America's Cup 2017 @Bermuda / Louis Vuitton Finals info here - Mike Drummond's Live Tracking App here

Sep 29, 2011

Olympic Trials: Carbon Phantom

With recent specifications is 'vox populi' that the ahpc Viper F16 is a serious candidate to become the new Olympic cat, it was already on the spot when mixed crews were announced. Now Nacra has launched their own F16 and of course Falcon, Bimare and others may want to participate.
 

The forgotten project is the Phantom , the EpoxyCarbonCurvedBoardsCarbMast version. Will ask Udin but this is the Phantom F18 mold carbon laminated, this was the first intention of the Phantom Project. Check below label for more info.

We'll see some interesting Trials, no doubt about it.
Photo: Alex Udin's fcbk.

MOD70 Nr 05 with Yann Guichard

PressRelease by Spindrift Racing
Saint Philibert (France), September 27th 2011

The MOD70 N°05 will be lauched in Lorient in January 2012. It is the flagship project of Spindrift racing, a new company created by Yann Guichard and managed by Léo Lucet.

Given his proven sailing experience at the Olympic Games and at the helm of off-shore racing trimarans, French skipper Yann Guichard has decided to create and run a company focused on multihulls in order to support and implement international sailing projects.

The MOD70 N°05 will be lauched in January 2012 and will head to her port of registry, La Trinité sur Mer. The new boat’s characteristics match Spindrift racing’s values perfectly : high standards in terms of modernity and performance, reliability and durability. As the MOD70 is about to become the boat of reference for the next 10 years, the fact of being associated with such an innovative project represents a fantastic opportunity for a young company like Spindrift racing.

The upcoming Tour will be also a fantastic springboard for Yann Guichard and his team, bringing high visibility to the boat. The Multi One Championship will be paced by the European Tour, World Tour and Ocean Race with in-shore races held in major capital cities. 

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Full Press release and more info at Spindrift Racing 

New 18 Foiling Tri

Sent by Matt Mc Donald -














"We recently ran our first water test on a new 18’ foiling tri.  Falcon built all the tooling and has constructed the initial boat.  It has glass/foam core hulls, with carbon mast, beams and foils.  The concept is by Hydrosail Inc.and Dr Sam Bradfield, developers of a variety of other foiling designs.  (Scat, NF3, Rave to name a few)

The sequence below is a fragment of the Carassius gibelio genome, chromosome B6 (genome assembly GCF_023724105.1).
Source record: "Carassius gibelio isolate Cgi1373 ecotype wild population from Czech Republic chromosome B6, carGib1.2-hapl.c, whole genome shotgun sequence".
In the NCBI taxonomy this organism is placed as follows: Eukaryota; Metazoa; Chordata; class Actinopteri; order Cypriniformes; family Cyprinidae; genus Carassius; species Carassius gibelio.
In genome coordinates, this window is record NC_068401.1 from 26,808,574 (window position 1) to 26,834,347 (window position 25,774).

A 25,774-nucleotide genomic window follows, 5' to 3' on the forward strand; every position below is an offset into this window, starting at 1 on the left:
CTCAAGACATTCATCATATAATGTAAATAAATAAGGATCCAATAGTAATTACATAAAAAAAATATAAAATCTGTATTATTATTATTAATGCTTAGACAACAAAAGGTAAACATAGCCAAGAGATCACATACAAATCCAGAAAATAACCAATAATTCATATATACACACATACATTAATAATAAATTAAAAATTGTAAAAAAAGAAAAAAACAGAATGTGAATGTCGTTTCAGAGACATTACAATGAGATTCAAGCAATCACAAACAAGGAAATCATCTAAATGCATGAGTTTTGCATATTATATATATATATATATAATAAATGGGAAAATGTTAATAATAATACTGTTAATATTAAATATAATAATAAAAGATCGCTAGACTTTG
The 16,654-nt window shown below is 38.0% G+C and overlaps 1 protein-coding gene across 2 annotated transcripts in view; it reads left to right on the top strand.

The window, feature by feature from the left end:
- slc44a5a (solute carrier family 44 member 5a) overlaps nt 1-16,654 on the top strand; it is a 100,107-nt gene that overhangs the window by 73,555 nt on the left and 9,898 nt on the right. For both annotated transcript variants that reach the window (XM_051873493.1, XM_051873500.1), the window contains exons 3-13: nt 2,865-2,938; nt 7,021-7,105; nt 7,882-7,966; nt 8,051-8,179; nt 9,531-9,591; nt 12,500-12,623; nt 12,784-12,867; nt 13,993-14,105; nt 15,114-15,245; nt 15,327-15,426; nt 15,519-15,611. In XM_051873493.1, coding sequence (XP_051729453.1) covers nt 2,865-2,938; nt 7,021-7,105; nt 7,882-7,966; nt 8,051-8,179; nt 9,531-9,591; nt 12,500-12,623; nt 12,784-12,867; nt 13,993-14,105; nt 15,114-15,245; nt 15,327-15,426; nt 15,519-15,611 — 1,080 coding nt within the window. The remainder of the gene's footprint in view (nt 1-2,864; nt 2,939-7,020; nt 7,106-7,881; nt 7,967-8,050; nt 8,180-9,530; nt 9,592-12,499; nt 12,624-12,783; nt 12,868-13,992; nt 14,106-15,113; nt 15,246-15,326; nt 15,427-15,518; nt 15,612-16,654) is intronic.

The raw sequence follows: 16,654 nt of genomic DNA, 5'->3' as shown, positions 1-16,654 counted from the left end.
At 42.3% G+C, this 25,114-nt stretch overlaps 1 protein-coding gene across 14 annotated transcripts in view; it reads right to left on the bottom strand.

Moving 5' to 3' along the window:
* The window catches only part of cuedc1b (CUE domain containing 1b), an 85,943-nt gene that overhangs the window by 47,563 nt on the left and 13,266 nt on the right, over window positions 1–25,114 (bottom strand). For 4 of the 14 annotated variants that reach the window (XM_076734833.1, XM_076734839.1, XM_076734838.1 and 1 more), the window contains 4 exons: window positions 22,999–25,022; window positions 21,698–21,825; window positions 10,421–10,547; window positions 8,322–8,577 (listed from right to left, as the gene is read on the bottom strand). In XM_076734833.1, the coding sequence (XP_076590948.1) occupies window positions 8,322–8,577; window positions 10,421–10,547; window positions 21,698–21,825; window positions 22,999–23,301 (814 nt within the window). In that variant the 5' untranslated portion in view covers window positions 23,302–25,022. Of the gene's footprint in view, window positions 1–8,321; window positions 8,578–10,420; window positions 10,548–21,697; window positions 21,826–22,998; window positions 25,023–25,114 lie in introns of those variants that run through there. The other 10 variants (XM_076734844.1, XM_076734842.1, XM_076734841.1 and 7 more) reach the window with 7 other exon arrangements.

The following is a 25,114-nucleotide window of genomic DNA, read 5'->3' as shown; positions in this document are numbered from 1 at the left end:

Some pics attached. This was more about making sure the vessel worked than trying to get publicity, we'll get more soon. This was the very first water test and a complete success.  The boat took flight in a bare 6 knots of wind and quickly accelerated to 12-14 once up. We have a few mods being made to the sail plan (note the very small F16 jib temporarily rigged) and hope to back in the water for a second round of testing next week.

This particular platform will be used for a variety of testing and continued development. Hard wing sails etc are in the works. Hydro sail will be offering this as a semi production race boat for those looking for a bit more tech and thrill." 
Matt McDonald - Falcon Marine



Sep 28, 2011

Formula 18: 1st Official South Americans, BA Week 2011

We keep pushing hard for multihull racing and the Formula 18 class here in Argentina, trying to spread the word to the rest of the countries. 
Last year James Baeckler (F18 FGral Sec) saw that we were having some guys from abroad on SBA 2010 and offered us to organize the first official F18 South Americans. Well here they are thanks to the support of the Yacht Club Argentino.


We have 20 boats and sadly many couldn't race, crews from Chile and Uruguay confirmed.
Brazil has no F18 fleet yet, we missed to bring some H16 guns to race.


The 1st SA will be organized by the Yacht Club Argentino (YCA) within the Buenos Aires Week 2011, that already has more than 500 boats in the diff participating classes.
The growth of the local F18 class is quite impressive and we are all very proud of showing the traditional monohull sailing community in Argentina, what's Catamaran Racing all about after Lange and Camau lone rangers achievements.

The race days for the SA will be October 8,9,10. This weekend we start with the parallel SBA championship.

Now that the AC45s are showing the way for non believers, we'll try to put on a show too, people will get stunned by seeing 20 F18s racing, secene viewed only once here  at the Tornado Worlds 2006 (50 boats) 
More info to come, photos hopefully from the local Master photographer Matías Capizzano


Vela Timonel Tripulantes Club
1 ARG 7 Mehl Sergio Aragones Nicolas AGUILA
2 ARG 162 Krevisky Agustin
N.PNA
3 ARG 163 Berberian Gabriel Culotta Leonardo C.U.B.A.
4 ARG 164 Caputo Alejandro Mazza Sebastian AGUILA
5 ARG 166 Petre Nicolas Izorna Rodrigo C.N.M.
6 ARG 666 Rodger Ian Benitez Juan Martin AGUILA
7 ARG 1062 Sucic Juan P. Copani Juan Carlos Y.C.A.
8 ARG 1069 Castro Memo Collazo Jose Y.C.A.
9 ARG 1123 Osuna Gustavo Poclava La Fuente Javier AGUILA
10 ARG 1124 Heuser Federico Heuser Javier AGUILA
11 ARG 1240 Vilate Christian Vilate Pablo AGUILA
12 ARG 1479 Gonzalez Smith Cruz Heuser Mariano Y.C.A.
13 ARG 1496 Faustin Bros Juan Gonzalez Smith Lucas AGUILA
14 ARG 2016 Blando Esteban Martín Vanzulli CVR/CNP
15 ARG 2127 Daneri Esteban Acosta Rodrigo
16 CHI 1041 Kovacevic Nicolas Kovacevic Lukas RAPEL
17 CHI 1111 Gutierrez Alfonso
ACULEO
18 CHI 1132 Del Rio Humberto Davila Benjamin RAPEL
19 URU 115 Schewe Cristopher Radovitzky Ricardo Y.C.U.
20 URU 117 Grunwaldt Juan Grunwaldt Juan Y.C.U.

Sep 27, 2011